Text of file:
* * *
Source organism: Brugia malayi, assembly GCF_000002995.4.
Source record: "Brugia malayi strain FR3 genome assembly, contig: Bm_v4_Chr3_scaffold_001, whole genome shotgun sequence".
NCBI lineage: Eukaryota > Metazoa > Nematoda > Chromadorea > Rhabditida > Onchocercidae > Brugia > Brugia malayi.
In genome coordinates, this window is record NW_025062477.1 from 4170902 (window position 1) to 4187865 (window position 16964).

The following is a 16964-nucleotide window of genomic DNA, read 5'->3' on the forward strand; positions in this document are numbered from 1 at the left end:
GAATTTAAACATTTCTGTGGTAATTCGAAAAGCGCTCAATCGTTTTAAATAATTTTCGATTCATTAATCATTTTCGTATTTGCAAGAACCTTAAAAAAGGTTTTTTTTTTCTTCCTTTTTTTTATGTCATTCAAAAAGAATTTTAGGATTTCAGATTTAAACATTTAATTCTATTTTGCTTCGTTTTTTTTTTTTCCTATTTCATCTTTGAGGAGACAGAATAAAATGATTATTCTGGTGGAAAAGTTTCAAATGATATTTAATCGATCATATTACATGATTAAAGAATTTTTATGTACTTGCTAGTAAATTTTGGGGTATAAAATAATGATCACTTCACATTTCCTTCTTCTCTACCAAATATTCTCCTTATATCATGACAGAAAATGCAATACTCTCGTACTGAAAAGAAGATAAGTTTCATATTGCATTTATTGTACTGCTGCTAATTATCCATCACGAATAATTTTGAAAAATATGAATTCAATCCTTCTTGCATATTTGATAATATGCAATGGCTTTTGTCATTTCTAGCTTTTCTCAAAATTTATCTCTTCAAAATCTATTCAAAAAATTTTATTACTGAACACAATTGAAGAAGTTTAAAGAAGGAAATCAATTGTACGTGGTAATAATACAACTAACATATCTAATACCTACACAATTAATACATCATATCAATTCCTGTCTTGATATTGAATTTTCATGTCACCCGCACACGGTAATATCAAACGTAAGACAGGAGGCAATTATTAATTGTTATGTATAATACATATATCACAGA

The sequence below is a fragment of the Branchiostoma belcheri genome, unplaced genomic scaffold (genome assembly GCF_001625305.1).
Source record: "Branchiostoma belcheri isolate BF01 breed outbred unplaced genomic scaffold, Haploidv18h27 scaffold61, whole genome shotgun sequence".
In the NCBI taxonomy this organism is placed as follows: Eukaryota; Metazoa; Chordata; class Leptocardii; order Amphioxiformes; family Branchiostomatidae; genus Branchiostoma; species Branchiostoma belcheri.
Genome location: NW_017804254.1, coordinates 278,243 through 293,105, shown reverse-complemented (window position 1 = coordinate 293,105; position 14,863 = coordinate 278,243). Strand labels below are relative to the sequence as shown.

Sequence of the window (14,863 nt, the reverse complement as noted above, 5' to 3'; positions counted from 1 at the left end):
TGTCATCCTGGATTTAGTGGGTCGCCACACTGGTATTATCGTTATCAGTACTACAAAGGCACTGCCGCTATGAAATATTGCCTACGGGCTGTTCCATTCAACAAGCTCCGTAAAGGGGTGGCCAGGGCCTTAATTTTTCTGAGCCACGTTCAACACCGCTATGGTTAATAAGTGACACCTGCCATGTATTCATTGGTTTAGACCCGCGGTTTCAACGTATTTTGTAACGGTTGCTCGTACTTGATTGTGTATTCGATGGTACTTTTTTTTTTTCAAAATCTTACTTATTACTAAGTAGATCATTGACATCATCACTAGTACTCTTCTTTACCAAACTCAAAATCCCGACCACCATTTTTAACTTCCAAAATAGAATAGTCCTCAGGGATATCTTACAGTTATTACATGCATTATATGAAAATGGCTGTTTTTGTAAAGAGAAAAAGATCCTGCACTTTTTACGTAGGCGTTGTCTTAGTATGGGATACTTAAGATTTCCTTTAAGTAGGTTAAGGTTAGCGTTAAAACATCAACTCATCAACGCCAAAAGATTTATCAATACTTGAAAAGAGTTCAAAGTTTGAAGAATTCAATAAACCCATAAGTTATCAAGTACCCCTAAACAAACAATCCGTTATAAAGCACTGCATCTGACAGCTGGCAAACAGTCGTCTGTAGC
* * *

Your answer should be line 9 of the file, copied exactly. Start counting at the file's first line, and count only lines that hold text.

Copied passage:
In the NCBI taxonomy this organism is placed as follows: Eukaryota; Metazoa; Chordata; class Leptocardii; order Amphioxiformes; family Branchiostomatidae; genus Branchiostoma; species Branchiostoma belcheri.